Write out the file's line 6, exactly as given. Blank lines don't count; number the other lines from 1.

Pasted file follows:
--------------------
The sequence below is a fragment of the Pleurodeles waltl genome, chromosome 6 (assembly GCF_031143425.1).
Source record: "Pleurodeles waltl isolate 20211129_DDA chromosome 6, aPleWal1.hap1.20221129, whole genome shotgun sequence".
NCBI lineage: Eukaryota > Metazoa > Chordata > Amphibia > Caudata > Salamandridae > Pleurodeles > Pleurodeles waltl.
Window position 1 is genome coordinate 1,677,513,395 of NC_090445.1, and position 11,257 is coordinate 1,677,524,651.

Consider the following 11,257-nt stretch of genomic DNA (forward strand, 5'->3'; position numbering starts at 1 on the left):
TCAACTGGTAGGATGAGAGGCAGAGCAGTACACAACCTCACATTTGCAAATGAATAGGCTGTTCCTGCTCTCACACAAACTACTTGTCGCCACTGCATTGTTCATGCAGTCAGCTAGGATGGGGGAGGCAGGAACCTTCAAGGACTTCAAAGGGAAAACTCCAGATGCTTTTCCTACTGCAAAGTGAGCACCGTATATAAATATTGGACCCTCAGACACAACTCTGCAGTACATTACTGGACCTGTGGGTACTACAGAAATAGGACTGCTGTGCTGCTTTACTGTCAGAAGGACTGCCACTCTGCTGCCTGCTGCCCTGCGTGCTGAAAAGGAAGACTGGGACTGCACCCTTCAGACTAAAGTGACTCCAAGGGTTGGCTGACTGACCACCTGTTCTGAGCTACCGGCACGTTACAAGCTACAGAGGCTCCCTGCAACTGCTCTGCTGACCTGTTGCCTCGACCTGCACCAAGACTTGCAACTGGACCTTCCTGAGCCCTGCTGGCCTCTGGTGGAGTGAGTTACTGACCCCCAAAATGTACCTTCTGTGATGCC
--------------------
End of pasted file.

TCAACTGGTAGGATGAGAGGCAGAGCAGTACACAACCTCACATTTGCAAATGAATAGGCTGTTCCTGCTCTCACACAAACTACTTGTCGCCACTGCATTGTTCATGCAGTCAGCTAGGATGGGGGAGGCAGGAACCTTCAAGGACTTCAAAGGGAAAACTCCAGATGCTTTTCCTACTGCAAAGTGAGCACCGTATATAAATATTGGACCCTCAGACACAACTCTGCAGTACATTACTGGACCTGTGGGTACTACAGAAATAGGACTGCTGTGCTGCTTTACTGTCAGAAGGACTGCCACTCTGCTGCCTGCTGCCCTGCGTGCTGAAAAGGAAGACTGGGACTGCACCCTTCAGACTAAAGTGACTCCAAGGGTTGGCTGACTGACCACCTGTTCTGAGCTACCGGCACGTTACAAGCTACAGAGGCTCCCTGCAACTGCTCTGCTGACCTGTTGCCTCGACCTGCACCAAGACTTGCAACTGGACCTTCCTGAGCCCTGCTGGCCTCTGGTGGAGTGAGTTACTGACCCCCAAAATGTACCTTCTGTGATGCC